For months, the “first” AI art program, DALL-E, has been hidden behind a beta wall that has limited access. It’s now open for everyone to try out, with a generous amount of credits to boot.
On Wednesday, OpenAI.com removed the waitlist to sign up for DALL-E, allowing anyone to join after registering for a free account. (The linked blog post includes a link to sign up.)
Each subscription adds 50 credits to your account, with each credit generating four 1024×1024 images from a single OpenAI server prompt. You will receive 15 new credits per month, although the credits do not accumulate. OpenAI has also placed content limits on the type of images you can generate, banning violence, sexual acts (including nudity), politicians and public figures. On the other hand, 1024×1024 image sizes are larger than other AI art generators and images render quickly.
DALL-E also supports outpainting, a relatively new AI art technique that lets you create variations on a scene in certain regions. For example, if you created a prompt that generated a scene where a fairy and a giant picnic on a cliff, your vision of what the scenery would look like could clash with what DALL-E generated. Outpainting lets you simply highlight or erase the backdrop with a virtual brush, and DALL-E will provide variations in that region.
DALL-E is it good? In certain scenarios, yes — and in others, you’ll find more success elsewhere. DALL-E seems a bit dumb, in the sense that computers are dumb: it favors explicit prompts and seems to take instructions literally. If you try a very generic prompt – “the castle of time” I’ve used before – you’ll probably get compositions that look like pictures of regular castles.
Likewise, “a starship enters a warp portal against the backdrop of a binary star, sci-fi, epic, cinematic lighting” gave me something that felt a little uninspired. “Promptcraft”, where users create detailed and specific prompts to create specific results, can help here. But even adding AI artists’ favorite inspiration Greg Rutkowski doesn’t do much for the final image.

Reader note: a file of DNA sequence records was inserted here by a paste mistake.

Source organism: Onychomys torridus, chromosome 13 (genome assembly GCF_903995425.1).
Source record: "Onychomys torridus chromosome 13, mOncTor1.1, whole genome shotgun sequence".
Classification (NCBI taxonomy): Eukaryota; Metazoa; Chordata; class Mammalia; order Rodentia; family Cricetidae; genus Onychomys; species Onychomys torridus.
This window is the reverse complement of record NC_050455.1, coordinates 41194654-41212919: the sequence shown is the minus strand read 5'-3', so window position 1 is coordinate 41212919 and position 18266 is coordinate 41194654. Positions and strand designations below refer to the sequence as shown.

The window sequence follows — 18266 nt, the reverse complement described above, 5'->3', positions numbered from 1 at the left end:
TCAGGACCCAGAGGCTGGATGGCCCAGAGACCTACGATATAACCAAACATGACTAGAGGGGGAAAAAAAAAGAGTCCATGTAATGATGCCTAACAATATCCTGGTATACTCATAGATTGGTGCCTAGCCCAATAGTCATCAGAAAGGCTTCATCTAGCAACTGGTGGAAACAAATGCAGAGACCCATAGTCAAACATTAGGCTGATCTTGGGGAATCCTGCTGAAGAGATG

Instead, DALL-E seems to work best with simple compositions. “A photo of a kraken emerging from the ocean under the Golden Gate Bridge” generated the image you see starting this story, which in my opinion is pretty good. “A robotic fruit bowl” produced a rather nice concept image, below. Take your cues from the automated interstitial images that DALL-E generates as it processes prompts, and you’ll have better luck.
Mark Hachman / IDG via DALL-E
Keep in mind, though, that this DALL-E AI art generator is only the first generation. In April, OpenAI moved to the more sophisticated DALL-E 2 – which is also restricted to beta access at the moment.
If you’re looking for more artistic compositions, stick with Midjourney, which also works on a credit system. For those with access to a gaming PC or GPU, however, we recommend that you try out Stable Diffusion on your own PC, which lets you experiment with as many comps as you have time. And remember, AI art isn’t just images; you can play virtual D&D with AI, generate artificial voices, and more in our AI art playbook.